TWENTY-FIVE years after the Tiananmen massacre, the topic remains taboo in China.
To my generation, people born in the late 1980s and 1990s, the widespread patriotic liberalism that bonded the students in the early 1980s at the start of the economic reform period feels as distant as the political fanaticism that defined the preceding decades.
Chinese leaders, having learnt their lessons during the Tiananmen protests, have kept politics out of our lives, while channelling our energies to other pursuits, primarily economic advancement.
Growing up in the post-Tiananmen years, life was straightforward. We studied hard. On weekends, we roamed shopping malls to try on jeans and sneakers.
This alternation between exertion and ennui became a habit and, later, an attitude.
Both are rewarded by a series of concrete symbols of success: a college diploma, a prestigious job, a car, an apartment.
The rules are simple, though the competition never gets easier; therefore we look ahead, focusing on our personal well-being, rather than the larger issues that bedevil our society.
Perhaps nowhere is this indifference towards politics and civil rights more pronounced than in the insouciance of young people about the Communist Party's attempts to expunge historical truths from public memory. The massacre of 1989, the most recent tragedy of all, is also the most forgotten.
The party is responsible for distorting my generation's understanding of history and blocking our access to information. Yet even those who are aware of this make little effort to seek truth and push for change.
When I returned to China after finishing college in the United States in 2012, I was shocked to discover how few of my friends used VPN, software that allows one to scale "China's Great Firewall" and get access to blocked sites.
Well-educated and worldly, they nonetheless see censorship more as a nuisance of daily life to be grudgingly endured, than as an infringement on their freedom.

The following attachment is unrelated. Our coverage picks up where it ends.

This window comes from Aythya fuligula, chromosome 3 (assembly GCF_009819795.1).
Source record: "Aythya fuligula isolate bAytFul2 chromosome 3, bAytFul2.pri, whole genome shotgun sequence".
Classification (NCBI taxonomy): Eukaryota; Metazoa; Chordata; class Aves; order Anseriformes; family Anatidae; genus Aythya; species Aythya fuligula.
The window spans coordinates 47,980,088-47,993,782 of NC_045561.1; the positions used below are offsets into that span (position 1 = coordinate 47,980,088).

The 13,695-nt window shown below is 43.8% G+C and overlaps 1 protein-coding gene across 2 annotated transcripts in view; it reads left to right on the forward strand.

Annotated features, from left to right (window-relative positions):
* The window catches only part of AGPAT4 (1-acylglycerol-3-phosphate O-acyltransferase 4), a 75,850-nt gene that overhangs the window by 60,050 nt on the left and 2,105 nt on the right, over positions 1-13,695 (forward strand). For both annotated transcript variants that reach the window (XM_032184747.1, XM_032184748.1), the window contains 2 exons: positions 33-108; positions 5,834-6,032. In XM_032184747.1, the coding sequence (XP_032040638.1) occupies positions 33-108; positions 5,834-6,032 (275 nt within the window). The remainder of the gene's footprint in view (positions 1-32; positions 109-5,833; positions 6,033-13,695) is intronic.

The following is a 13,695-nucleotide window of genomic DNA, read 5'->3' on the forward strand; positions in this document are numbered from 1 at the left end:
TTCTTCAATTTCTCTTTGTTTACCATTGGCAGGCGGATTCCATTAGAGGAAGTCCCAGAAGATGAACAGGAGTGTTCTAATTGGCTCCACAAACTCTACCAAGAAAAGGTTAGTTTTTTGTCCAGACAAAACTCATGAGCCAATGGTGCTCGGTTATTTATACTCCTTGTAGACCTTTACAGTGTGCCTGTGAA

If the previous generations learnt the cost of political transgression through persecutions and crackdowns, today's youth instinctively understands the futility of challenging the system.
After all, most of the time, power interferes with our personal lives only in the form of nettlesome restrictions, as with censorship.
Rebelling seems both naive and unproductive. Circumvention and compromise help us move forward, in a society where the price of falling behind is surely greater than the minor harms in our daily lives caused by state power.
Over time, such an approach is rationalised, and even defended by the very group of young elites who in previous generations were the most passionate advocates for change. Today, most of China's best and brightest are chasing the stability and prestige offered by working in the state system.
Outsiders may lament the contrast between the conservative outlook of today's Chinese youth and the unbounded liberalism of the Tiananmen generation.
But among the minority of my peers who are familiar with the Tiananmen protests, the romanticism on the square in 1989 takes on a different hue today, when viewed in the fluorescent light of a government office cubicle.
A high school friend who is an editor at the state-run People's Daily recently brought up the subject of Tiananmen. A follower of Western news reports and a user of Facebook, he shrugs off the urgency for Chinese society to revisit the event. "What do you think it can bring us, to resurrect liu si (June 4)?" he asked. "Nothing is going to change. We have to move forward."
The writer is a journalist based in Beijing. This article is a condensed version of a piece which first appeared in The New York Times.